Nicole Kidman, Luke Evans Attend 10th Veuve Clicquot Polo Classic, Female Players Join Match for First Time
Along the Hudson River shoreline, female polo players joined the match for the first time as stars surrounded themselves with seersucker, ponies and day-drinking for a good cause.
Polo is nicknamed “the sport of kings,” yet Saturday’s Veuve Clicquot Polo Classic was steeped with female empowerment. At Liberty State Park in Jersey City, N.J. — a quick ferry ride from Lower Manhattan — women took the field for the first time at the bicoastal exhibition’s annual Tri-State Area match, making up half the players. “It’s the tenth anniversary, so isn’t that about time?” asked CBS This Morning host Gayle King.
Vocal feminists Priyanka Chopra (Baywatch) and Freida Pinto (Slumdog Millionaire) walked the grass carpet, as did the latest recipient of a Hollywood Walk of Fame star, Keri Russell (accompanying her boyfriend and co-star on The Americans, Matthew Rhys), plus Nicole Kidman, who won an individual award last week at Cannes and starred in The Beguiled, for which Sofia Coppola became the second woman in seven decades to accept the film festival’s best director statuette. Post-game, Alicia Keys opened a three-song set with “Girl on Fire,” wearing a cape printed dozens of times with the phrase, “SHE’S THE BOSS!”
Her charity, Keep a Child Alive, benefited from the $150-to-$500 tickets. In the days prior, founder and eventual MVP Nacho Figueras — who played alongside wife Delfina Blaquier and against their teen son, Hilario — threw out the first pitch at Yankee Stadium, and the Empire State Building gleamed in an approximation of the beverage house’s trademarked orange (Pantone 137 C). In the VIP tent, it was possible to be patted on the arm and ordered to vacate an oversized ottoman: “I’m sorry, I’ve got to seat these people here. They’re with the princess,” meaning Jazmin Grace Grimaldi, the eldest child of Monaco’s Prince Albert II.
An afternoon partly celebrating the fairer sex lent itself well to Veuve Clicquot’s 245-year history. Centuries ago, at age 27, Barbe Nicole-Ponsardin assumed control of the brand from her late husband and decided to specialize in champagne production, solidifying her now-mythic status as “the Widow Clicquot.”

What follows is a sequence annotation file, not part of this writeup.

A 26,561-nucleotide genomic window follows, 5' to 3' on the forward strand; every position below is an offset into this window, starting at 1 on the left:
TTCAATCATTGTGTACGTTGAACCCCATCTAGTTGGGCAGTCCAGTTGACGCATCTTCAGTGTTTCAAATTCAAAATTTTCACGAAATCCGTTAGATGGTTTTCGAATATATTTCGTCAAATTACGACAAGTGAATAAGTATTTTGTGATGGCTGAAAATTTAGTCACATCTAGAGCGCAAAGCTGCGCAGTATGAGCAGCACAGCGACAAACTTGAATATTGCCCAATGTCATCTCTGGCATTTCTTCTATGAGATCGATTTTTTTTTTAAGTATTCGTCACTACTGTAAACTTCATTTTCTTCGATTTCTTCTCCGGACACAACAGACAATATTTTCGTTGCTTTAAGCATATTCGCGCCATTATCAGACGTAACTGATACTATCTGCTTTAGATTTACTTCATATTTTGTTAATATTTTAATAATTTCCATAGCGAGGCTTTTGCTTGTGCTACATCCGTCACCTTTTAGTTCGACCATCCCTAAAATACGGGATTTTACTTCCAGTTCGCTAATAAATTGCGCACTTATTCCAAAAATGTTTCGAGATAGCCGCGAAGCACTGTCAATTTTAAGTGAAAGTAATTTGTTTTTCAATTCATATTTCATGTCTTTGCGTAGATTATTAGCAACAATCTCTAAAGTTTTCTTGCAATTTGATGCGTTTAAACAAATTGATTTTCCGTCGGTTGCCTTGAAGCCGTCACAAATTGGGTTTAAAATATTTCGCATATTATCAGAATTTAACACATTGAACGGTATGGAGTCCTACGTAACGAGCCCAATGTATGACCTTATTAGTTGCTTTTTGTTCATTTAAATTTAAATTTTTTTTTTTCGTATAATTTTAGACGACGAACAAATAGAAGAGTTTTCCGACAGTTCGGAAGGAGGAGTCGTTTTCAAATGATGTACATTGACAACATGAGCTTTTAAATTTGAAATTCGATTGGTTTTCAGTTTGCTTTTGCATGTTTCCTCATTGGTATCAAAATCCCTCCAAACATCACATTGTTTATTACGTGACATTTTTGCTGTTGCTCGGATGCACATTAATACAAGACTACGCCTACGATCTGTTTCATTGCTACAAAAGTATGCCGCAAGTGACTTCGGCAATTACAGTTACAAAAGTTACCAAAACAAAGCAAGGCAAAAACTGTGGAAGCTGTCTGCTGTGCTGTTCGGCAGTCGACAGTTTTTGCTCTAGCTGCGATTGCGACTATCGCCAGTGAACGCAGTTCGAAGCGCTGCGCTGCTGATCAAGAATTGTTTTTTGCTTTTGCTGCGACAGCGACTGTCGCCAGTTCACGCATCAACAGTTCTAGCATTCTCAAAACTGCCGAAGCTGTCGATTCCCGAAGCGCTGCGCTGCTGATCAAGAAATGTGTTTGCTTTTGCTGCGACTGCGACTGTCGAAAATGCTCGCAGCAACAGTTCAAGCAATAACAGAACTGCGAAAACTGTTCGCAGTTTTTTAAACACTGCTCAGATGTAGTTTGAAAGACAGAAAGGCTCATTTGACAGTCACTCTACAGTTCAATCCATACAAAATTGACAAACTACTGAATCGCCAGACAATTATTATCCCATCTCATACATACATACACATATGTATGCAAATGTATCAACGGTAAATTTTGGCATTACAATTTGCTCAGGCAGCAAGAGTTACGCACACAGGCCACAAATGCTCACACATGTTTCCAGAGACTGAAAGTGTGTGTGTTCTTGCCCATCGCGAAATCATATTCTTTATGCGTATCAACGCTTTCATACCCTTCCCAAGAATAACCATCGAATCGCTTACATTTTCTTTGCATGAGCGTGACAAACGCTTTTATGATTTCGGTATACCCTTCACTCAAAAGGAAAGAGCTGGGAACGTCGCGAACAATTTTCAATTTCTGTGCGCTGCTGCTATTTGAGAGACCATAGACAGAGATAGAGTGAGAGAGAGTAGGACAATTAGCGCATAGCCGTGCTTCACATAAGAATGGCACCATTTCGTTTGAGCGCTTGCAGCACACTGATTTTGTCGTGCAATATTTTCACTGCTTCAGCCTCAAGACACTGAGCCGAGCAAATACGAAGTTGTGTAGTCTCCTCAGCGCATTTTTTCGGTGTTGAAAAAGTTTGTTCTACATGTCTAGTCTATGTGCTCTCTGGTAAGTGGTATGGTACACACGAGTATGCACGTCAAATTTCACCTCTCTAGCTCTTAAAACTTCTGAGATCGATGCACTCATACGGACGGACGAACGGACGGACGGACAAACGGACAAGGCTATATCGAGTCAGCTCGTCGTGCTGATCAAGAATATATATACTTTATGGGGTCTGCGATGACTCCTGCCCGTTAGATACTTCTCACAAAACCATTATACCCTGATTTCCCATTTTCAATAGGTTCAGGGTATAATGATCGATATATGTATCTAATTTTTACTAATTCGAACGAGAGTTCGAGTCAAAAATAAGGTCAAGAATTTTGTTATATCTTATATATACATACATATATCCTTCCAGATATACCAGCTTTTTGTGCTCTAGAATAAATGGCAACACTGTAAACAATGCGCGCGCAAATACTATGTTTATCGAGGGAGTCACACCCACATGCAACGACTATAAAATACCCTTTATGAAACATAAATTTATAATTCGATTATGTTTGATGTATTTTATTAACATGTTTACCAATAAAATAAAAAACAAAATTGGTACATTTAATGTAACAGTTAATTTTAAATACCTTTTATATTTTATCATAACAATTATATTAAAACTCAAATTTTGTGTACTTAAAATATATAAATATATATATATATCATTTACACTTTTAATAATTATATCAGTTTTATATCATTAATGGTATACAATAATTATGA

Wonder Woman, the No. 1 movie at this weekend’s box office, was also on guests’ minds. Beauty and the Beast’s Luke Evans — who will play the superhero’s creator in the upcoming film Professor Marston & the Wonder Women — hoped to see the current blockbuster, starring his two-time co-star, that evening. “Obviously I love Gal Gadot,” he said. “I met her when I did Fast [& Furious] 6, and she’s a wonderful woman, a great actress.” Of the Alamo Drafthouse Cinema’s “awesome” all-female screening in Austin, Texas, Evans declared, “I hope they all dress up and 'Lynda Carter' the hell out of it.”
For his part, the Classic’s host, Neil Patrick Harris — a former Emmy, Oscar and Tony emcee — was all self-deprecating gibes. “I’ve never even been to a polo match, ever,” began the actor, clad in purple pants, on leave from the Vancouver set of Netflix’s A Series of Unfortunate Events. “I Googled and watched videos of the rules, so that I wasn’t really, really inept when I was talking to people … so I know all about the line of the ball, but I’ve known about the line of the ball for many years, in a different context.” Later, during his introduction before the estimated crowd of 10,000, he deadpanned, “The closest I’ve got to smashing a ball on horseback was when I went riding without a cup. But the other one is beautiful.”